• Ask for Carfax, or pull your own: Normally, dealers would give you a copy of the Carfax. I pulled my own even though Mike shared the carfax report with me as I wanted to make sure I'm getting the latest info. I can't state how important it is that you pull the car history report and that you pull it before paying for PPI or other expensive procedures. I was once considering another M3, had it go through PPI first, and the results where not very positive, but the seller reduced the price, then I pulled the carfax which showed 3 accidents! I could have saved my self 150 + taxes!.
    • Call the Dealer: Call the dealer who originally sold the vehicle (you can find them on the carfax) and ask them if there are any outstanding recalls on the car, and if all previous safety recalls and service recalls were performed on this car, specifically the ones related to the subframe and the rod bearings. In my case, all service recalls and safety recalls were performed. Also, I asked them about one accident the vehicle appeared to have had back in 2004 and was repaired at the dealership per the history report, they told me that the front driver's side fender was damaged and replaced in a fender bender and that no other components were damaged.
    • Arrange for PPI: This is a MUST if you're buying any vehicle which will cost a fortune in maintenance. Though my vehicle's CARFAX showed one owner, and one accident , and regular maintenance records mostly at the dealership , I had to do a PPI. I used google to look for a reputable BMW indy shop. I specifically looked for a BMW indy shop because they would know the ins and outs of an E46 M3 and know what to look for. Make sure the shop isn't too far from your seller's location, ask the seller if they can take the car their for a PPI, and explain that you will pay the shop for the PPI directly. It's always nice to offer them some money in exchange for their time.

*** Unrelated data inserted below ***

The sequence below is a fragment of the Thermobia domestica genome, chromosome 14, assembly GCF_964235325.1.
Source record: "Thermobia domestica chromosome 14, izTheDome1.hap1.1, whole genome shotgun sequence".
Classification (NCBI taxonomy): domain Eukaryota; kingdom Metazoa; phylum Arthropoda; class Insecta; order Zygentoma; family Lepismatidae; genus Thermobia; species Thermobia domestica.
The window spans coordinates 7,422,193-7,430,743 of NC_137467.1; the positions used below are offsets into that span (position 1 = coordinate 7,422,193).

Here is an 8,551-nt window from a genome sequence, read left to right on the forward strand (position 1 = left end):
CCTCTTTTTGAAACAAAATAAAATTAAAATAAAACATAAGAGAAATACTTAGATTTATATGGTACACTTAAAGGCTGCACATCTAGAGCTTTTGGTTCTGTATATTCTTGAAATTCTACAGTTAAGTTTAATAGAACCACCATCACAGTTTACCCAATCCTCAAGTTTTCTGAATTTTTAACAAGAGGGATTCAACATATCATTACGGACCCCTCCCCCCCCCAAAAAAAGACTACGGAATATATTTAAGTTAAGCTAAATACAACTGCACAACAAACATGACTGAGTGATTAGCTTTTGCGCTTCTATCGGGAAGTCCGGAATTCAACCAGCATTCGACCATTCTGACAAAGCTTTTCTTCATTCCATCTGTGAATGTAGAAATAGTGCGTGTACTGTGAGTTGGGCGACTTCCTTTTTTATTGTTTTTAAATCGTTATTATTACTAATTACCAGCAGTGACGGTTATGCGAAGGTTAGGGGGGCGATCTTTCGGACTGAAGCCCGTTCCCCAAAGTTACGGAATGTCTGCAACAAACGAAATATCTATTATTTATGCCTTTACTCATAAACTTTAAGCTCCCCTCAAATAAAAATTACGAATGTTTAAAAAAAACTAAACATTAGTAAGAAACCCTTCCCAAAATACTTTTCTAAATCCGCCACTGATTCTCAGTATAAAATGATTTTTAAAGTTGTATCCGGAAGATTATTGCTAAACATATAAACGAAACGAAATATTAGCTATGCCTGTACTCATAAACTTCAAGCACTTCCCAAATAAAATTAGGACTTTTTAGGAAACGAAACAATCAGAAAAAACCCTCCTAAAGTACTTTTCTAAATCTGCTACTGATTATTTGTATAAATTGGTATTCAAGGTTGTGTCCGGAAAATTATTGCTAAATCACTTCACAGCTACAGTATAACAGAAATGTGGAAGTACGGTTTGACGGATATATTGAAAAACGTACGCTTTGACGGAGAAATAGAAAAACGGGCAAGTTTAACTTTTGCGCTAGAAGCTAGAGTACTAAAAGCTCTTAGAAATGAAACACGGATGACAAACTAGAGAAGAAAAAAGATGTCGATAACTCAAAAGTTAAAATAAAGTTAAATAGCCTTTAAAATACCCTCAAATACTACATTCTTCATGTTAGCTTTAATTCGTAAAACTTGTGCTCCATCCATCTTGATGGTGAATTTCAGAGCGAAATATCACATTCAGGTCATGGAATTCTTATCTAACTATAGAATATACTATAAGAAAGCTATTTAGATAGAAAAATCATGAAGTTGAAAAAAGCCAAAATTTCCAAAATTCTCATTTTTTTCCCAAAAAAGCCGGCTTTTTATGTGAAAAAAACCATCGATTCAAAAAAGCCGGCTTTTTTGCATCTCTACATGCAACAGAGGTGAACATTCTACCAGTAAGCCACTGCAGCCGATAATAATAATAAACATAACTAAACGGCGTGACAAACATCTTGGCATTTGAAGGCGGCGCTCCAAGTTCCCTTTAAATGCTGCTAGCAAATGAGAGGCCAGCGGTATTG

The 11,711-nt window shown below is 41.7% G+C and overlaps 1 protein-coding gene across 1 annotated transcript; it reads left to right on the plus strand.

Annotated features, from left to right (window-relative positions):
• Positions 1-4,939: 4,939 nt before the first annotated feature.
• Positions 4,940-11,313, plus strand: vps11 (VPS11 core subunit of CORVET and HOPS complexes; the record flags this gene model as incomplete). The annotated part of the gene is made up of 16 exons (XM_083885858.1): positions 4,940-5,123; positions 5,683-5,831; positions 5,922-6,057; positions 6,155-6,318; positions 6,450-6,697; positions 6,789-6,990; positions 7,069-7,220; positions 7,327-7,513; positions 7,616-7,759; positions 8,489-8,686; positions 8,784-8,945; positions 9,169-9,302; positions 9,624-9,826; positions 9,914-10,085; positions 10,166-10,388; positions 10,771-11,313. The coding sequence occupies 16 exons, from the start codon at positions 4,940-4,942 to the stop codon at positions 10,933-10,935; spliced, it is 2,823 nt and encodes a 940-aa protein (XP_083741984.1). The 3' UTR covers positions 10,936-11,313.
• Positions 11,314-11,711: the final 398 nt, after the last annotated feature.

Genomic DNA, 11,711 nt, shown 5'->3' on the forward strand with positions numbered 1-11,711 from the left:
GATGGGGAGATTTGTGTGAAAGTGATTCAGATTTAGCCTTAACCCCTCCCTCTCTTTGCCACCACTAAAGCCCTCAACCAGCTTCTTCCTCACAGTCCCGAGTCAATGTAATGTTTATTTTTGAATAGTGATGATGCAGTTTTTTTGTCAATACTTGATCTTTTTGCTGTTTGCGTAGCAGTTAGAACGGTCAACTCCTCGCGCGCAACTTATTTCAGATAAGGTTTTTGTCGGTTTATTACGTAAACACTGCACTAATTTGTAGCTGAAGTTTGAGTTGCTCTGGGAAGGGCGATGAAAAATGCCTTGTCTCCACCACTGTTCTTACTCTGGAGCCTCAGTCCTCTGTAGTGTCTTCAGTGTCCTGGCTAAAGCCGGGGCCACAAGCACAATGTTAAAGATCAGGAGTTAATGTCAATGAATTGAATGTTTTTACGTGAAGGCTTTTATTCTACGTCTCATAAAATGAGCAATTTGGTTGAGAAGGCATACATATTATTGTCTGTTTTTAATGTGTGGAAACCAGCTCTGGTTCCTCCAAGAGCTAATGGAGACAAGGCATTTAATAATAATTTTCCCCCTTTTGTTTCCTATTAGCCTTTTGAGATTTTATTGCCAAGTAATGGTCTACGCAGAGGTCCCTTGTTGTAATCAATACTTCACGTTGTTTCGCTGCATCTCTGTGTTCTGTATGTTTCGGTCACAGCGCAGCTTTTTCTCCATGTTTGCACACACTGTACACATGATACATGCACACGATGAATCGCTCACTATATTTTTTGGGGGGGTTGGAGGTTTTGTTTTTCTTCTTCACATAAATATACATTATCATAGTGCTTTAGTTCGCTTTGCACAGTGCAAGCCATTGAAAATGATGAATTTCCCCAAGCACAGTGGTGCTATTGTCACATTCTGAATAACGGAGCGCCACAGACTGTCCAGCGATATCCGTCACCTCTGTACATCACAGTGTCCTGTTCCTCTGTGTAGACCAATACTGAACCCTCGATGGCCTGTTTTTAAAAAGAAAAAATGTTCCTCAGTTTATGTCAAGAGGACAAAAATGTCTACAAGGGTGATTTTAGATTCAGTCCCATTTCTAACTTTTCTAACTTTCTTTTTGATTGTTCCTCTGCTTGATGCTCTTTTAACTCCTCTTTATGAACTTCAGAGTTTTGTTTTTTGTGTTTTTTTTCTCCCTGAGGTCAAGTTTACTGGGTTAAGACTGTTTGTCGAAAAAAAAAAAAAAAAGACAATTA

All the sellers I dealt with before volunteered to take their cars to the auto shops for PPIs. Who would say no to a free diagnostic after all?

      Make sure the mechanic inspecting your car is looking for the known issues with these Cars : Subframe cracks, VANOS issues and SMG Issues if applicable.

      I found a shop called Bimmex, called and arranged for a PPI. I decided to fly there and take it for a spin then a PPI myself, mainly because I had a good feeling about Mike, and frankly I used this as an excuse to travel to Toronto and check it out . But overall, if a seller refuses a PPI , or even worse, tries to sell you his word instead, just run....

  • Payment Arrangements
    • Deposit: If your vehicle's PPI comes back to your satisfaction, then offer the seller a deposit to hold the vehicle. Normally, you'd use an escrow account. Of course, that can be a big pain in the butt for people who have never used an escrow account before. I suggest the following instead: Ask them to send you an invoice with terms of sale describing the deposit as refundable or not and under which circumstances, pay via Credit Card, then ask the seller for the receipt. You can use Paypal for that transaction if needed. If anything goes wrong, the and seller tries to bite you, then you can file a dispute with your CC and get your money back. In my case, I offered Mike a deposit, but he was kind enough and said that my word is good enough since I was calling all the way from Vegas for the car. What an awesome guy !